Boeing execs try to calm investors after multi-billion dollar loss
Boeing posted a multi-billion dollar loss in the third quarter of this year. Now, the company is trying to rebound and move back into positive territory.
The plane manufacturer has thousands of jobs based in Washington and the Puget Sound region. This morning, company executives tried to sell investors on a new course for Boeing.
They discussed the plan during the company’s investor conference Wednesday morning — it’s the first such conference since 2016.
Boeing has faced production delays and issues with certain contracts including defense contracts, and that has spooked some investors who maybe are looking to see what, if anything, Boeing can do to come out of this.
Boeing President and CEO Dave Calhoun was the first in a long line of executives to speak this morning.
The executives fully admitted that the COVID-19 pandemic and the grounding of its top-selling plane — the 737 MAX — after two deadly crashes had created major issues. The company has racked up debt and taken losses in some of its business sectors as a result.
Boeing executives said the company will try to ramp up production in the coming years — production that waned due to factory shutdowns during the COVID-19 pandemic. It also wants to get back to a stable delivery timetable.
The company says it will deliver 400-450 737s next year and deliver about 70-80 787s. Company executives said Boeing is hoping to get certification for the 737 MAX later this year or early next year.
Calhoun stressed that safety now dominates Boeing’s efforts.
He said the groundings and the subsequent efforts toward building a safer 737 MAX have informed all decisions going forward.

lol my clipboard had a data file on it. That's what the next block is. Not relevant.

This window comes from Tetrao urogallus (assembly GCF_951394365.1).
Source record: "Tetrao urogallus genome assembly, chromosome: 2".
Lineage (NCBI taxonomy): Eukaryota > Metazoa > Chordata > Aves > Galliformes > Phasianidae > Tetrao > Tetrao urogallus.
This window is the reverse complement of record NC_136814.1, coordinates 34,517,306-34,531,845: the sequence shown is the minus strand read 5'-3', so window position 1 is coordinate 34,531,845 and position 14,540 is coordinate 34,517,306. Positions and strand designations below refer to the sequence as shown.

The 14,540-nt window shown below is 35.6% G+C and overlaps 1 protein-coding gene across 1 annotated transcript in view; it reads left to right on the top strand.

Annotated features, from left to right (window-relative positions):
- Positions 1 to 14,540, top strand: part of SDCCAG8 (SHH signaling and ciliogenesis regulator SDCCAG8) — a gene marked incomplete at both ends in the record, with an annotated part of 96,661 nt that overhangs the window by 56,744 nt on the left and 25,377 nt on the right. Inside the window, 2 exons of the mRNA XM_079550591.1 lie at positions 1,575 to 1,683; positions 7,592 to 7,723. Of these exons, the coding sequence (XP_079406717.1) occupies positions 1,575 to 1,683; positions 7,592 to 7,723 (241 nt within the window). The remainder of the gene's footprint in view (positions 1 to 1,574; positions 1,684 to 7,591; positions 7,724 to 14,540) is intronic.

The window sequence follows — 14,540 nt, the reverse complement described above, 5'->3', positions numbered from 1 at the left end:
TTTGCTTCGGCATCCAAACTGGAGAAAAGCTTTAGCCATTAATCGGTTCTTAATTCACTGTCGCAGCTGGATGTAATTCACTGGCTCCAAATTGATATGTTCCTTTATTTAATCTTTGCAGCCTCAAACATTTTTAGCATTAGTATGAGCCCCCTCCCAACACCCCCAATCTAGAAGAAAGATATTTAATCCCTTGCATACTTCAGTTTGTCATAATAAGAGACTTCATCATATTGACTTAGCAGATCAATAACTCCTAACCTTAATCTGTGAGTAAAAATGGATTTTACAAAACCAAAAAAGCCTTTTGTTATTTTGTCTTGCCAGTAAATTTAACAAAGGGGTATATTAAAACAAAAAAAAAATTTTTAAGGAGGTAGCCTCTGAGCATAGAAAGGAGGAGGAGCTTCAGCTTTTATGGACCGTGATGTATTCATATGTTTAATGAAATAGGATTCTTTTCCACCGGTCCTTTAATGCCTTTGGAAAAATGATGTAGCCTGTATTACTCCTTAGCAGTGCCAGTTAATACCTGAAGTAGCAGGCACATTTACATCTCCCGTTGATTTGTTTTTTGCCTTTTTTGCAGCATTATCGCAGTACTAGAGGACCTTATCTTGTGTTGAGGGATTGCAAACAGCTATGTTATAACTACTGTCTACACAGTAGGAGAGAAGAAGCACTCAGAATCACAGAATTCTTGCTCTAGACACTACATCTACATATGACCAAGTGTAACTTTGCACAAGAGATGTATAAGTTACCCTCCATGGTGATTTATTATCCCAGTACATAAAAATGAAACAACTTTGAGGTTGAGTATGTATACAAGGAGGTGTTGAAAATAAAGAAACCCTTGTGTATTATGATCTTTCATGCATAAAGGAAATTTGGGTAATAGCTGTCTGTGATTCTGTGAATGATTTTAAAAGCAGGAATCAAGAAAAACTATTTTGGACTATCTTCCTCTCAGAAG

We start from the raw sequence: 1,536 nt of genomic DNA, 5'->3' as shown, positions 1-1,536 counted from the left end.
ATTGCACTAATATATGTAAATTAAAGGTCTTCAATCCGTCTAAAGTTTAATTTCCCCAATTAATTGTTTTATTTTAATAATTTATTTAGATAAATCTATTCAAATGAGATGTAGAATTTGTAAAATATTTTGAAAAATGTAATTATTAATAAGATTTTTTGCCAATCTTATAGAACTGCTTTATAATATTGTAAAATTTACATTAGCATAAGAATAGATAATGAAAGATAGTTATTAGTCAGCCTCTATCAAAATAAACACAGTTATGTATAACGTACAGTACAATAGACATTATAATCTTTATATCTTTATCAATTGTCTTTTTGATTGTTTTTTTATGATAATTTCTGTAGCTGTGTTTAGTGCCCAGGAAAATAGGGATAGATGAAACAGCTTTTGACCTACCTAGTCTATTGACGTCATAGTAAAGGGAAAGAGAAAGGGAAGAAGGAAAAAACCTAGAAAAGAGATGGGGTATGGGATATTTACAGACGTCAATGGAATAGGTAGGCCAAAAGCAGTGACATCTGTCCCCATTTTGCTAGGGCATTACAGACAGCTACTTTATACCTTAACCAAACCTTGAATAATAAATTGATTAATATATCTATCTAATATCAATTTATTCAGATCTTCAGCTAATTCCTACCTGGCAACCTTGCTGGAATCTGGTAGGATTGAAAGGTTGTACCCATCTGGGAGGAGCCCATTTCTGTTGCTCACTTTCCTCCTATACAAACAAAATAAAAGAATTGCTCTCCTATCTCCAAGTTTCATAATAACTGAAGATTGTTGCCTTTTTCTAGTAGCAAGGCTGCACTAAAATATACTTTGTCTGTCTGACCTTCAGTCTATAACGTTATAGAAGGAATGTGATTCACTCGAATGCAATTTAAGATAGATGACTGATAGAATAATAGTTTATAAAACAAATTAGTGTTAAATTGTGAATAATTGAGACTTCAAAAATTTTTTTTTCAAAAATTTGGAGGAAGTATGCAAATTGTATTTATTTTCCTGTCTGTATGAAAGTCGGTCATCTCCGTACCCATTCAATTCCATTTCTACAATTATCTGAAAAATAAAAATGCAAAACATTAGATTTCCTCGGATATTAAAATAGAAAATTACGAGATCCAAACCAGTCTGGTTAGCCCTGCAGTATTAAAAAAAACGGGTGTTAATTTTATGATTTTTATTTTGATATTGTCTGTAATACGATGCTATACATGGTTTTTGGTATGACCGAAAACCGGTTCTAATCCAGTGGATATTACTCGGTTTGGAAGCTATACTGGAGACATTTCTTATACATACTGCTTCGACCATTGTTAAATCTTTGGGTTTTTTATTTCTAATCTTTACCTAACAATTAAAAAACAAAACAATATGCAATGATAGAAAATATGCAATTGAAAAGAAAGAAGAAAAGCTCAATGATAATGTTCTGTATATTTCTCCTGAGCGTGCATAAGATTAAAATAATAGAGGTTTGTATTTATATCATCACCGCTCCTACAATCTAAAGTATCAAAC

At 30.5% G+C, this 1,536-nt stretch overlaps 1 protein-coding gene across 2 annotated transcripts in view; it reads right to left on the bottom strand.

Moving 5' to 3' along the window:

“We’ll never forget it nor should we ever forget it, and all the work we do around safety, which has been the dominant theme in our company during this whole period of time,” said Calhoun. “All the work we do around safety is built around that promise.
The company has stressed that its free cash flow has been strong and executives this morning said that Boeing believes there will be even higher free cash flow in the coming year.
A lot of that is due to jet deliveries that could ramp up through 2023.
For perspective, one executive said that manufacturing of the 737 could go from roughly 30-35 planes a month for the first six months to 40-45 planes a month in the latter half of 2023.
Boeing is projecting that more jet deliveries could generate about $3 billion to $5 billion in cash flow in 2023. That’s far higher than the roughly $1.5 billion to $2 billion range that could come through this year.
Chief Financial Officer Brian West made Boeing’s situation plain while speaking at the conference saying, “The playbook for us is very straightforward; deliver planes, generate cash, pay down debt.”
Calhoun had echoed those sentiments earlier, saying that the company does want to be transparent about its goals and wants to make promises for goals that it can actually reach.
Boeing said it was working on research for autonomous planes but stressed that such planes and their cutting-edge technology might not materialize until the 2030s.
After its third quarter earnings report, the company said it may not be back to pre-pandemic production levels until 2025-2026, a time frame that was echoed during this morning’s investor conference.